If I am to be honest I would have to say that real, honest-to-goodness, that-kind-of-ludicrosity-could-only-happen-to-you-Jenn, Jenn stories have been kind of thin on the ground here at the Jenn Stories, lately. (Yes, I think I might have just made up ludicrosity.) There’ve been all these big ideas, and stuff about writing, and bragging (or just lazy posting of a free blog post) about mediocre blogging statistics, but not so many of those misadventures I promised you.
Well, sigh no more, Fans of Other People’s Faux Pas. Have I got a Jenn story for you.
Tonight, before my first class of my third attempt at a seminary education, there is a dinner for students and faculty and their spouses, and this dinner involves chili and cornbread contests. I signed up to bring cornbread. Five minutes ago, I sent the Centre Director an email running thus:
I am bringing cornbread tonight, but can it please NOT be entered in the contest? On account of I didn’t have time to buy cornmeal so it’s made from a mix, and also, I was having some oven issues today? Heh. Thanks.
If only it were as simple as that.
Not having time to buy cornmeal was only the teeniest of tiny problems, although it was also true, and was a problem. But fortunately we did have a box of cornbread mix on hand already, so all was not lost. The oven issues, however, started last night when I was attempting to make quiche–and forgot to put a cookie sheet under the pie plate to catch the overflow. There was a lot of smoke.
There was so much smoke that I thought surely all the overflow that had overflowed onto the bottom of the oven would have burnt off after all that, and plus our stove is new (to us) and I wasn’t sure how to clean it apart from the self-cleaning option which I was pretty certain was going to take more time than I had. So this morning when it occurred to me that, limited time regardless, I would have more time to make cornbread before work than after it, I turned the oven on again and mixed up the box of Jiffy cornbread mix.
You know what? Jiffy is a good name for that company, because mixing that stuff up took less than 30 seconds, and baking it would have been pretty quick and painless, too, except that I was wrong about all the quiche leavings having burnt off the bottom of the oven. The oven, when I opened it, became completely obscured by the billowing, acrid eruption of smoke into the rest of the house, which proceeded to smell like the oven for most of the rest of the morning. I did not feel I could safely, or appetisingly, put cornbread in there, so after all that (which included two extended rounds of flapping a seed catalogue at the smoke alarm, opening the kitchen window, opening the kitchen door, and Shemp’s running outside to escape the madness), I turned the oven off. I wasn’t defeated though. I work in a church. Churches have kitchens. I cling-filmed that raw cornbread and threw it in the back seat of the car, along with my computer and purse and lunch.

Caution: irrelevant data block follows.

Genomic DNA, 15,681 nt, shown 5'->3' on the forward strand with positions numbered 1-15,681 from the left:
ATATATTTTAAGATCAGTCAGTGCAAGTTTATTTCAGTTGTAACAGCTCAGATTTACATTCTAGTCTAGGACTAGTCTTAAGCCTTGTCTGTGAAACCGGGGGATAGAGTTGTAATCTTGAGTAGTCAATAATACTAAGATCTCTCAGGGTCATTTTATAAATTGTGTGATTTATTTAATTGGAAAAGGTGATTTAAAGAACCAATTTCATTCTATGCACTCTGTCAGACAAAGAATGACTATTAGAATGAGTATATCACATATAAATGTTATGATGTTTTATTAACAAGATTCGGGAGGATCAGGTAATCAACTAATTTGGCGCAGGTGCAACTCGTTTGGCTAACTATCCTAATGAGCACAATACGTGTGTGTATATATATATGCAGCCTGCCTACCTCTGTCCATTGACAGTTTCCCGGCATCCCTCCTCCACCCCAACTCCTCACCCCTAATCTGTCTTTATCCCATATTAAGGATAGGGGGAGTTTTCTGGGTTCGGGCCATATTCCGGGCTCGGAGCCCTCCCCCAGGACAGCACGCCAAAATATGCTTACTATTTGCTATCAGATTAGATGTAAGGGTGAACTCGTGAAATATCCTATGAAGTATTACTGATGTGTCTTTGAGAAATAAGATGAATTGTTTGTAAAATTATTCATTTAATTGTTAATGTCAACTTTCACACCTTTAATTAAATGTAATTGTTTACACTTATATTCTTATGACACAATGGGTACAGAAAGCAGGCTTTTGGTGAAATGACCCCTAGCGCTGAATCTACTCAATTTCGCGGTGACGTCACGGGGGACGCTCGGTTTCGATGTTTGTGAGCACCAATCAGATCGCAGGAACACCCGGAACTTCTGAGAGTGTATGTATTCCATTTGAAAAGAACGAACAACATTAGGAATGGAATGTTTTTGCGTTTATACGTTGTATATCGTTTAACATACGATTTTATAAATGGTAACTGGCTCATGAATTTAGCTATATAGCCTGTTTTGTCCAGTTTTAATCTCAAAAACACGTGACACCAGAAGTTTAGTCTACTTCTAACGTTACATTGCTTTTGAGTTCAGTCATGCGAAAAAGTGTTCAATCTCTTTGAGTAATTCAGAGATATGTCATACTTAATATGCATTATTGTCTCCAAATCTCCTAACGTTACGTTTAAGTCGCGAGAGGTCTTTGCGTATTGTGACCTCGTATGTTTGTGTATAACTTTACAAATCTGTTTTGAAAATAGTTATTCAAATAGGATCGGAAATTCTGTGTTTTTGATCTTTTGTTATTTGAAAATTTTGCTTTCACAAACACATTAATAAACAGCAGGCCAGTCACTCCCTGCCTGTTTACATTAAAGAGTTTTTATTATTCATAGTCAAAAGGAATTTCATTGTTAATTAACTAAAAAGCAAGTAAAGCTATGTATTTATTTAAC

I know what you’re thinking. You’re thinking I’m going to say the cornbread spilled out of the clingfilm and got on my computer or all over the backseat or something. It didn’t. It did slide over to one side of the pan, however, and get stuck to the clingfilm, so that even after I let it sit for a few hours to sort itself out, quite a bit of it still got lost when I took the clingfilm off. I baked it anyway.
Only–have you ever actually tried to cook anything in a church kitchen? It can be done, but usually the equipment is archaic and has idiosyncrasies which only the most frequent of church cooks knows how to navigate. I am not entirely sure what the church oven quirks are. The cornbread was not done in the middle when I took it out. It looked like probably the edges were, though. I left it in for another minute and a half, and was then afraid we might have a church-version of what had happened in my house this morning, so I took it out.
I guess it might be a little dense and not totally cooked, but it’s probably also going to be simultaneously dried out (i.e. really thick leather), because of course, since so much of the batter had stuck to the clingfilm, I had had to throw that piece out. Therefore, I had no clingfilm easily accessible. I unrolled about three paper towels and wrapped them around the bread in the pan. Now it looks like this:
It might still be edible.
There’s nothing like a first impression.